Defense Contractors See $$$ in Cyber Security
By Kim Zetter EmailDecember 31, 2008 | 3:27:42 PMCategories: Cybersecurity
The profits of (conventional) war must not be as good as they used to be.
Lockheed Martin and Boeing have decided the next cash cow is cyber defense.
According to Bloomberg, both companies, “eager to capture a share of a market that may reach $11 billion in 2013,” have formed new business units to attract money that the U.S. government will be spending to secure U.S. government computers and, no doubt, to break the security of enemy computer systems.
The companies awoke to the money-making opportunity after President Bush signed a National Security Directive in January, which is commonly known as the Comprehensive National Cyber Security Initiative and is estimated will cost $30 billion or more to implement.
The initiative, which includes the creation of a National Cyber Security Center to be run by the Department of Homeland Security, has been criticized for its secrecy and the role that intelligence agencies may play in the plan. Critics fear the plan is a cover to give U.S. intelligence agencies the unfettered ability to monitor all traffic that passes through the internet.
The initiative has many parts, however, one of which is to secure government networks.
Despite an abundance of established computer security firms that already have experience securing networks, Boeing launched its cybersecurity division in August, followed by Lockheed in October.
Science Applications International Corporation (SAIC) also got in the game, as has Raytheon — though a Raytheon spokesman wanted Bloomberg to understand that it had been thinking about cashing in on cyber security longer than Boeing and Lockheed Martin were thinking about it. The company acquired its computer security expertise the old-fashioned way — by buying it. Raytheon purchased three computer network security firms (Oakley Networks, SI Government Solutions and Telemus Solutions Inc) in the last 18 months and says it plans to add 300 more security engineers to its stable in 2009.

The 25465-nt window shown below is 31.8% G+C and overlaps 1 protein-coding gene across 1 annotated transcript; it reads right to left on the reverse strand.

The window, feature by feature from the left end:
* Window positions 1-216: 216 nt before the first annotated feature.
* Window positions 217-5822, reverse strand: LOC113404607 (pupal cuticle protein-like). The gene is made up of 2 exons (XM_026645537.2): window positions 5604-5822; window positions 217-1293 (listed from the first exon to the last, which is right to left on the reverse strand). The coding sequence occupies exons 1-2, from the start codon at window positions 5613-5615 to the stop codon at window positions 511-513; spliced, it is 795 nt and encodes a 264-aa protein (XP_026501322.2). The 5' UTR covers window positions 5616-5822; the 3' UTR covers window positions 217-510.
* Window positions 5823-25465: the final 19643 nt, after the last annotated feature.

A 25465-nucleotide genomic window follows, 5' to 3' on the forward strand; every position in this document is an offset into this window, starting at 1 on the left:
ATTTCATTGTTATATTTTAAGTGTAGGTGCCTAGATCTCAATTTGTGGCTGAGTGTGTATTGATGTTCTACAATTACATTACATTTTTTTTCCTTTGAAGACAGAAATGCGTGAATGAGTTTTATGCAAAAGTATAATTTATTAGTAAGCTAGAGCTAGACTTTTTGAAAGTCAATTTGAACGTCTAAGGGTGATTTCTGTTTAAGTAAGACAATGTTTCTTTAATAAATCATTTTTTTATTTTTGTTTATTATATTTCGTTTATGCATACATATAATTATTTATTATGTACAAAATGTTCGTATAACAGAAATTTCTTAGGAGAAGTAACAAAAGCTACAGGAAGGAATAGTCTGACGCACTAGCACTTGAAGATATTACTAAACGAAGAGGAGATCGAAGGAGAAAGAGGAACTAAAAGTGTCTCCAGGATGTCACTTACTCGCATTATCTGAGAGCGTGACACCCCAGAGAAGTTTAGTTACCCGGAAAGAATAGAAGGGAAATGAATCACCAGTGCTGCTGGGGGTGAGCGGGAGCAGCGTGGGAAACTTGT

It’s likely the others will be acquiring their expertise this way as well, which will only be good news for computer security firms that have been struggling to stay afloat the last few years when the government and private sector showed little interest in spending money to secure computer networks.
“The whole area of cyber is probably one of the faster-growing areas” of the U.S. budget, Linda Gooden, executive vice president of Lockheed’s Information Systems & Global Services unit, told Bloomberg. “It’s something that we’re very focused on. I expect there will be a significant focus” under Obama.
Lockheed hasn’t always been so focused on cyber security or had much of a track record in keeping its own systems secure.
Readers may recall that the defense contractor was the victim of a major cyber intrusion in 2003 dubbed Titan Rain. Both Lockheed and the Sandia National Laboratory that Lockheed managed were hit in the attack, resulting in thieves making off with Lockheed schematics and other proprietary and sensitive documents. A Sandia network security analyst named Shawn Carpenter discovered the intrusion and told his superiors, who wanted to keep the break-in quiet. In the interest of national security, Carpenter provided information about the attack to the FBI and was fired by Sandia — the standard reward for whistleblowers everywhere. Last year a jury awarded Carpenter $4.3 million in a wrongful termination suit.
Oh great.. Just what we need more massive groups who’s idea of “cyber security” is to fuck up things to the point where no one has any fucking clue whats going on. Note the italicized and bolded text.
Doomed we are…